For [David Bertet], finding a beat up kid’s Jeep Wrangler on the curb was the first step towards a journey that ends with PowerJeep: an open source project that we wager could end up saving similar vehicles from the landfill. The basic idea is simple enough — strip out the vehicle’s original 12 volt power supply and replace it with 18 V provided by easily swappable tool batteries. But as is often the case, it’s the details and the documentation that sets this project apart.

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IRC Client On Bare Metal

In the beginning, there was the BIOS, and it was good. A PC’s BIOS knows how to set up the different hardware devices, grab a fixed part of a hard drive, load it, and run it. That’s all you need. While it might be all you need, it isn’t everything people want, so a consortium developed UEFI, which can do all the things a normal BIOS can’t. Among other things, UEFI can load code for the operating system over the network instead of from the hard drive.

In true hacker fashion, [Phillip Tennen] thought, “Does it have to be an operating system?” The answer, of course, is no. It could be an IRC client. He chose Rust to implement everything. While UEFI does provide a network stack, it isn’t very easy to use, apparently. It also provides support for a mouse. [Phillip] ported his GUI toolkit library over, and then the rest is just building an IRC client.

The client isn’t the easiest to use because, after all, this is a lark. Why would you want to do this? On the other hand, we can think of reasons we might want to take control of a UEFI motherboard and use it for something. If you want to do that, this project is a great template to jump-start your endeavors.

We’ve looked at the UEFI system a few times. Or, you can use it to play DOOM.

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Understand Your Tools: Finger Exercises

A dip meter is basically a coil of wire that, when you excite it, you can use to tell if something inside that coil is resonating along. This lets you measure unknown radio circuits to figure out their resonant frequency, for instance. This week, we featured a clever way to make a dip meter with a nanoVNA, which is an odd hack simply because a dip meter used to be a common spare-parts DIY device, while a vector network analyzer used to cost more than a house.

Times have changed, and for the better. Nowadays, any radio amateur can pick up a VNA for less than the cost of all but the cheesiest of walkie talkies, putting formerly exotic test equipment in the hands of untrained mortals. But what good is a fancy-pants tool if you don’t know how to use it? Our own Jenny List faced exactly this problem when she picked up a nanoVNA, and her first steps are worth following along with if you find yourself in her shoes.

All of this reminded me of an excellent series by Mike Szczys, “Scope Noob”, where he chronicled his forays into learning how to use an oscilloscope by running all of the basic functions by working through a bunch of test measurements that he already knew the answer to.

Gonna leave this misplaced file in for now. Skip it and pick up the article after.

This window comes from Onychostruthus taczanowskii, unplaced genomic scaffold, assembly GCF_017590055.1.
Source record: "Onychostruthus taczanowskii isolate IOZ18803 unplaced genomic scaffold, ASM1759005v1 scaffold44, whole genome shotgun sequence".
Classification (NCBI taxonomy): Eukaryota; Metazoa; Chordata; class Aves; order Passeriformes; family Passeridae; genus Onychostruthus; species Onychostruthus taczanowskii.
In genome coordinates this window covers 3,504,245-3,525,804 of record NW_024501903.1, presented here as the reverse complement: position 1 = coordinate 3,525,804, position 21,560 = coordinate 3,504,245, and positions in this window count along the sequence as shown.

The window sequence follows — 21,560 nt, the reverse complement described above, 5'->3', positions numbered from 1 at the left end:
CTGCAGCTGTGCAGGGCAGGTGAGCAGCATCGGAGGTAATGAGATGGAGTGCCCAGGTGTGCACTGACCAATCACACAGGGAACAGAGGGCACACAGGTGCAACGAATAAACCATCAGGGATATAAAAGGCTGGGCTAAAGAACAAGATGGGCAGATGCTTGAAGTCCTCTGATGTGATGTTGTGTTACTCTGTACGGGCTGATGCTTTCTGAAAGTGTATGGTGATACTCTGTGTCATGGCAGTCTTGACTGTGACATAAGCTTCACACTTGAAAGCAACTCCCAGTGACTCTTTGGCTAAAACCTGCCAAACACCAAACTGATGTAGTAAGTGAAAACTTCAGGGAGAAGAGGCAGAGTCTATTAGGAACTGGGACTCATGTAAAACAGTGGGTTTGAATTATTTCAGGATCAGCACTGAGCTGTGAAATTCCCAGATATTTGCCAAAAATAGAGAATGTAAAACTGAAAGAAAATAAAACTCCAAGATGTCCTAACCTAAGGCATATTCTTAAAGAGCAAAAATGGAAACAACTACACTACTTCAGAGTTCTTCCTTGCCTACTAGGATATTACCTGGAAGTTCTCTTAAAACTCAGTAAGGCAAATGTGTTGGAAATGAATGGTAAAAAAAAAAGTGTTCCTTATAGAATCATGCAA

It strikes me that we could use something like this for nearly every piece of measuring equipment. Something more than just an instruction manual that walks you through what all the dials do. Something that takes you through a bunch of example projects and shows you how to use the tool in question through a handful of projects. Because these days, access to many formerly exotic pieces of measuring gear has enabled many folks to have gear they never would have had before – and all that’s missing is knowing how to drive them.

Voyager 1 Issue Tracked Down To Defective Memory Chip

After more than forty-six years all of us are likely to feel the wear of time, and Voyager 1 is no different. Following months of harrowing troubleshooting as the far-flung spacecraft stopped returning sensible data, NASA engineers now feel confident that they have tracked down the cause for the problem: a single defective memory chip. Why this particular chip failed is unknown, but possibilities range from wear and tear to an energetic particle hitting it and disrupting its operation.

We’ve covered the Voyager 1 troubleshooting saga so far, with the initial garbled responses attributed to a range of systems, but narrowed down to the Flight Data Subsystem (FDS), which prepares data for transmission by the telemetry modulation unit (TMU). Based on a recent ‘poke’ command that returned a memory dump engineers concluded that the approximately 3% of corrupted data fit with this one memory chip, opening the possibility of a workaround.

Recently NASA engineers have also been working on patching up the firmware in both Voyager spacecraft, against the background of the dwindling energy produced by the radioisotope generators that have kept both spacecraft powered and warm, even in the cold, dark depths of Deep Space far beyond the light of our Sun.